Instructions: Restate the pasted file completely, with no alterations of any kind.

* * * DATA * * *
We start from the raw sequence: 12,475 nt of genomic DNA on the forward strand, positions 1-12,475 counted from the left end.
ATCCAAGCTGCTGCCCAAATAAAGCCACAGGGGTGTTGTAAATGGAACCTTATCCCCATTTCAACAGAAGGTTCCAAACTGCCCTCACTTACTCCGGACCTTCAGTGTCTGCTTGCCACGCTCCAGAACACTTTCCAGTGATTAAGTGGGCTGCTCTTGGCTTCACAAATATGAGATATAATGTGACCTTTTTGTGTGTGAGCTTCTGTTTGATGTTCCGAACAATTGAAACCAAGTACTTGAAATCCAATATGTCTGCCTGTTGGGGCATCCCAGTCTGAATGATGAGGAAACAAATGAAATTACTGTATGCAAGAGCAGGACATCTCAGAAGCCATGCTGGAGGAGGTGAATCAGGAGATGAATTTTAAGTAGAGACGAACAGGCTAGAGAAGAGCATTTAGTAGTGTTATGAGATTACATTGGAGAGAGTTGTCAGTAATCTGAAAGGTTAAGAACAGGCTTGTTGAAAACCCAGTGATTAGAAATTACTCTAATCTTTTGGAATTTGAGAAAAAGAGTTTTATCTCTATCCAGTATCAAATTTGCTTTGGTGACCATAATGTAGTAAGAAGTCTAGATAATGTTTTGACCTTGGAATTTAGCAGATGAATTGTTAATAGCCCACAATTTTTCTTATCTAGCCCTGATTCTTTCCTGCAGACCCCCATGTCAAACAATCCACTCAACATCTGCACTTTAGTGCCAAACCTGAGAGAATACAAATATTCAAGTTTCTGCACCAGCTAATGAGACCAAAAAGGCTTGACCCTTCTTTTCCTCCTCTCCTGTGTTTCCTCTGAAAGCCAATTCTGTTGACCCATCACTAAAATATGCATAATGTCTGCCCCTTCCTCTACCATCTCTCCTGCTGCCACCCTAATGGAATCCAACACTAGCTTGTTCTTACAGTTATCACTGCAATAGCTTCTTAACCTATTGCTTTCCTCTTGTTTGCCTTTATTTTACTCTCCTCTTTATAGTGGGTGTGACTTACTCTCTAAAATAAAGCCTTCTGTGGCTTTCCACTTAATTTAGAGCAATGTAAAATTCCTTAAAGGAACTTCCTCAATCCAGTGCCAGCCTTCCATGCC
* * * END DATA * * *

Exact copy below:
We start from the raw sequence: 12,475 nt of genomic DNA on the forward strand, positions 1-12,475 counted from the left end.
ATCCAAGCTGCTGCCCAAATAAAGCCACAGGGGTGTTGTAAATGGAACCTTATCCCCATTTCAACAGAAGGTTCCAAACTGCCCTCACTTACTCCGGACCTTCAGTGTCTGCTTGCCACGCTCCAGAACACTTTCCAGTGATTAAGTGGGCTGCTCTTGGCTTCACAAATATGAGATATAATGTGACCTTTTTGTGTGTGAGCTTCTGTTTGATGTTCCGAACAATTGAAACCAAGTACTTGAAATCCAATATGTCTGCCTGTTGGGGCATCCCAGTCTGAATGATGAGGAAACAAATGAAATTACTGTATGCAAGAGCAGGACATCTCAGAAGCCATGCTGGAGGAGGTGAATCAGGAGATGAATTTTAAGTAGAGACGAACAGGCTAGAGAAGAGCATTTAGTAGTGTTATGAGATTACATTGGAGAGAGTTGTCAGTAATCTGAAAGGTTAAGAACAGGCTTGTTGAAAACCCAGTGATTAGAAATTACTCTAATCTTTTGGAATTTGAGAAAAAGAGTTTTATCTCTATCCAGTATCAAATTTGCTTTGGTGACCATAATGTAGTAAGAAGTCTAGATAATGTTTTGACCTTGGAATTTAGCAGATGAATTGTTAATAGCCCACAATTTTTCTTATCTAGCCCTGATTCTTTCCTGCAGACCCCCATGTCAAACAATCCACTCAACATCTGCACTTTAGTGCCAAACCTGAGAGAATACAAATATTCAAGTTTCTGCACCAGCTAATGAGACCAAAAAGGCTTGACCCTTCTTTTCCTCCTCTCCTGTGTTTCCTCTGAAAGCCAATTCTGTTGACCCATCACTAAAATATGCATAATGTCTGCCCCTTCCTCTACCATCTCTCCTGCTGCCACCCTAATGGAATCCAACACTAGCTTGTTCTTACAGTTATCACTGCAATAGCTTCTTAACCTATTGCTTTCCTCTTGTTTGCCTTTATTTTACTCTCCTCTTTATAGTGGGTGTGACTTACTCTCTAAAATAAAGCCTTCTGTGGCTTTCCACTTAATTTAGAGCAATGTAAAATTCCTTAAAGGAACTTCCTCAATCCAGTGCCAGCCTTCCATGCC